We all have them: maybe it’s recalling those anxious dreams about what our teacher will be like or what classes will be the toughest; maybe it’s a special shopping trip with Grandma that we made every August. No matter what the memory is, back-to-school time always drums up some type of nostalgia.
Throughout the first few weeks of September, we’ll be sharing Classroom, Inc. staff’s memories of the first day of school. Join the conversation on Twitter and tell us about your fondest #firstday memories.
Before we head back to school, we would like to thank all of our incredible partners from our summer of learning. These schools and organizations below helped us provide engaging, rigorous content to more than 2,000 students in Chicago, Milwaukee, New York City, and West Palm Beach.
|New York City
Bergen Beach Youth Organization at P.S. 317Q
Cobble Hill School of American Studies
High School of Sports Management
I.S. 206 Anne Mersereau/Good Shepherd Services
Immaculate Conception School
John W. Lavelle Preparatory Charter School
Medgar Evers College Preparatory School
Queens Vocational and Technical High School
Richmond Hill High School
The Urban Assembly Unison School
NYC Department of Youth & Community Development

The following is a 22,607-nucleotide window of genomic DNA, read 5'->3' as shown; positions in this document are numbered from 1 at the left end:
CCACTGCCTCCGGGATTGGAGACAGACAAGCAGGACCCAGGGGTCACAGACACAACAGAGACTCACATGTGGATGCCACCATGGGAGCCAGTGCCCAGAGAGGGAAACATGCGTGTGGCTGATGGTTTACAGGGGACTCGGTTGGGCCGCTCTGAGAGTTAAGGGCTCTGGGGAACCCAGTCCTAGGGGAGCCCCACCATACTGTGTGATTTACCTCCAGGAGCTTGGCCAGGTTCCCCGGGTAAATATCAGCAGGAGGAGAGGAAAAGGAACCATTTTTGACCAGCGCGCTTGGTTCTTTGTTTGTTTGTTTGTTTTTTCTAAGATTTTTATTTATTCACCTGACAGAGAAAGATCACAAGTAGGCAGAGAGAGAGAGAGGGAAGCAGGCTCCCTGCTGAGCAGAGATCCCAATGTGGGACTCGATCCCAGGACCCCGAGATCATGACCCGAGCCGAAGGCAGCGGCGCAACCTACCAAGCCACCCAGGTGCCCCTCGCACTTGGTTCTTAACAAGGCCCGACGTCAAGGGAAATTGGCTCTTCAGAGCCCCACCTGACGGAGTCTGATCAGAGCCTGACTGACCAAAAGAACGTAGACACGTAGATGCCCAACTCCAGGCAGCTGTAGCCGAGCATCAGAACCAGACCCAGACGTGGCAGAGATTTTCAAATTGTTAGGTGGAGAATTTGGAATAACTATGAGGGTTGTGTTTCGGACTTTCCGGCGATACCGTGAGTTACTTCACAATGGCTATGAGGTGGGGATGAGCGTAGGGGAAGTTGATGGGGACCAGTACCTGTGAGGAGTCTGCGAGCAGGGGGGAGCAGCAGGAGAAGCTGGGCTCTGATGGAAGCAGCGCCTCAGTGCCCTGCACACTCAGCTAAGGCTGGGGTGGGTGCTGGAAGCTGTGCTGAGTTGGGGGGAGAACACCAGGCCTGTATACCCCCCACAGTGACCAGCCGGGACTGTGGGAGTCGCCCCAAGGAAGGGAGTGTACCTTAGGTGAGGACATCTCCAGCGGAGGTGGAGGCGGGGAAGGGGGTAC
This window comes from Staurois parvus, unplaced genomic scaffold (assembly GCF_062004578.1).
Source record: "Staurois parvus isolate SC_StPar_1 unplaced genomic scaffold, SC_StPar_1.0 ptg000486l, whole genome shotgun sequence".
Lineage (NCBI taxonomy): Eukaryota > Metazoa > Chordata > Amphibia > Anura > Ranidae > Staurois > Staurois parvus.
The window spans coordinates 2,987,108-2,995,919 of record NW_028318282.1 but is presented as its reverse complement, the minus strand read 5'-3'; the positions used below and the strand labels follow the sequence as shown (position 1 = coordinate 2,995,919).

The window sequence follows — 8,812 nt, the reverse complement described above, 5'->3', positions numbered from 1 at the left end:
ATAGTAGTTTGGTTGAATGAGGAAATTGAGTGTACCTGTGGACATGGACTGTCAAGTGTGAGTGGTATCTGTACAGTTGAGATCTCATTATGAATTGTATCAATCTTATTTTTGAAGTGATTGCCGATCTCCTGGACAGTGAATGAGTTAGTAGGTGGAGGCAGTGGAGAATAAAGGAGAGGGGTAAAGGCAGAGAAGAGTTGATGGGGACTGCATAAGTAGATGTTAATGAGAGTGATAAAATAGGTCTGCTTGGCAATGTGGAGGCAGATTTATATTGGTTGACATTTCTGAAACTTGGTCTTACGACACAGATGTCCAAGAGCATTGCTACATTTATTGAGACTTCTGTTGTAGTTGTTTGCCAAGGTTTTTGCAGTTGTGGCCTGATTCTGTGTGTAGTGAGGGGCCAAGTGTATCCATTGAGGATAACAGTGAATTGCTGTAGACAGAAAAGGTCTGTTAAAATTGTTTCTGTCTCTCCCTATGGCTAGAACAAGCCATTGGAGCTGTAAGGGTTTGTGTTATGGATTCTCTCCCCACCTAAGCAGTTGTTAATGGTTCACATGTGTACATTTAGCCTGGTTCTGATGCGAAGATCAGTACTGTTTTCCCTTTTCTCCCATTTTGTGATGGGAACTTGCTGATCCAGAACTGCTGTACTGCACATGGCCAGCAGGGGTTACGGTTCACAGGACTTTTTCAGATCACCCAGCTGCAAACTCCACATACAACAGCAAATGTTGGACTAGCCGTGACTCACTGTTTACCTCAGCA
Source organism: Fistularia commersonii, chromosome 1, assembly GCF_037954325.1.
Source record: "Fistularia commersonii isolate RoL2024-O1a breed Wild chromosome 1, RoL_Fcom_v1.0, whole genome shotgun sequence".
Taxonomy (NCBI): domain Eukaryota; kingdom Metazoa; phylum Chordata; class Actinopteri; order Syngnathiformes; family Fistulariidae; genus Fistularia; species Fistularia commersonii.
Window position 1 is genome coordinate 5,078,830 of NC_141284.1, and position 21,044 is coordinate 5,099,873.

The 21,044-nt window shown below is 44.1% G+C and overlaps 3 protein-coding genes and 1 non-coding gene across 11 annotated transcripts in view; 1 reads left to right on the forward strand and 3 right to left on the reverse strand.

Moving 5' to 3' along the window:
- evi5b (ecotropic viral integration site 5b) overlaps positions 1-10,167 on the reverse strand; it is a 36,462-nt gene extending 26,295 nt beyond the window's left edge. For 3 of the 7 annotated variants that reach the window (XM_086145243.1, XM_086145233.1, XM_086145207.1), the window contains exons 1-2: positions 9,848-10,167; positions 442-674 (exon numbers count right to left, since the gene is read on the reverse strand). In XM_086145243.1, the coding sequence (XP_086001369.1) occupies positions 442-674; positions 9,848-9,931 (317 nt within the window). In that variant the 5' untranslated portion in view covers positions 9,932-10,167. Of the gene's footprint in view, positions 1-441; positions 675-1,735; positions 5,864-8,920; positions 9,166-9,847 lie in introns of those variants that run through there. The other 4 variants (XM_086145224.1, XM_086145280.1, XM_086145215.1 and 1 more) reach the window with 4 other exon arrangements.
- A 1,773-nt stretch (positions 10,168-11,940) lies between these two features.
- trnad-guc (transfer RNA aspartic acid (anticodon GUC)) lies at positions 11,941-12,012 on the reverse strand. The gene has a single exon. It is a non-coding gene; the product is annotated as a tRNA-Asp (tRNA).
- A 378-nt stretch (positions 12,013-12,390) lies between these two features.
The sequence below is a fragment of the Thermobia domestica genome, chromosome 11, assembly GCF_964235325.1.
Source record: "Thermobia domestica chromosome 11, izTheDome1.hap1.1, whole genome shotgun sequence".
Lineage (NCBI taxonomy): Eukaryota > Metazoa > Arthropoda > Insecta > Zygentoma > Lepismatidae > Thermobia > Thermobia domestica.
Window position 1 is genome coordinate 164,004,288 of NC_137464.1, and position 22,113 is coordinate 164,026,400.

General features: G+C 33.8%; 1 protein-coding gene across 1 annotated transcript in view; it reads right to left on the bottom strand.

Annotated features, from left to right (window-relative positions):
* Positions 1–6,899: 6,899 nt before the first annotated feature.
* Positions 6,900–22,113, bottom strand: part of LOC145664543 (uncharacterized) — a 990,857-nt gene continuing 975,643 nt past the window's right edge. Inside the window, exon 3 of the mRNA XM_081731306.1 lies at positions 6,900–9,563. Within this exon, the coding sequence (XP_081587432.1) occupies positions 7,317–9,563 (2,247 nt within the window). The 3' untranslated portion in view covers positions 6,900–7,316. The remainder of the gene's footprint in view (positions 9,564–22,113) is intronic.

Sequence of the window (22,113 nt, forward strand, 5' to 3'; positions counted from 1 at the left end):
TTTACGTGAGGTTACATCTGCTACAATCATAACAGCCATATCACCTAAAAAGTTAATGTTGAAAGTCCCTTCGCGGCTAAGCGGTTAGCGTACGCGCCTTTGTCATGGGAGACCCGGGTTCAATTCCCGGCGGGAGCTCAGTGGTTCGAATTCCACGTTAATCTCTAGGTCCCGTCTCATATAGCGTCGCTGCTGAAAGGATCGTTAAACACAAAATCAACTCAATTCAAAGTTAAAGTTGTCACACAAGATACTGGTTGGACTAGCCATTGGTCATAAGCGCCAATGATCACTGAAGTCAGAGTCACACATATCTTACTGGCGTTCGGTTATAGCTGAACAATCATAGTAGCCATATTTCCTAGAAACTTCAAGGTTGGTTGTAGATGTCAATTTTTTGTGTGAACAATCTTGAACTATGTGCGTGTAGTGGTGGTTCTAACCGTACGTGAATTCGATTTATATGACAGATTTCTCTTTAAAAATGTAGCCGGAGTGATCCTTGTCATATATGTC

Aspira of New York at P.S. 100
Directions for Our Youth at Cypress Hills Community Center
Joseph Miccio Community Center
P.S. 134 Hollis
Queens Community House, Inc. at Young Women’s Leadership Network
The Boys’ Club of New York at Camp Cromwell
YMCA of Greater New York Flushing at JHS 194
YMCA of Greater New York Dodge at P.S. 261
C.S. 211 The Bilingual Magnet School/The Children’s Aid Society
P.S./I.S. 218 Rafael Hernandez Dual Language Magnet School/BELL
Saint Anthony SchoolSchool District of Palm Beach County
Forest Hill Community High School
Glades Central Community High School
Chicago Public Schools
Charles P. Steinmetz Academic Centre High School
Chicago Vocational Career Academy High School
Christian Fenger Academy High School
David G. Farragut Career Academy High School
Edwin G. Foreman High School
George H. Corliss High School
John M. Harlan Community Academy High School
Manley Career Academy High School
Nicholas Senn High School
Orr Academy High School
Paul Robeson High School
South Shore School of Leadership High School
Thomas Kelly High School
Wells Community Academy High School
Wendell Phillips Academy High School
William J. Bogan High School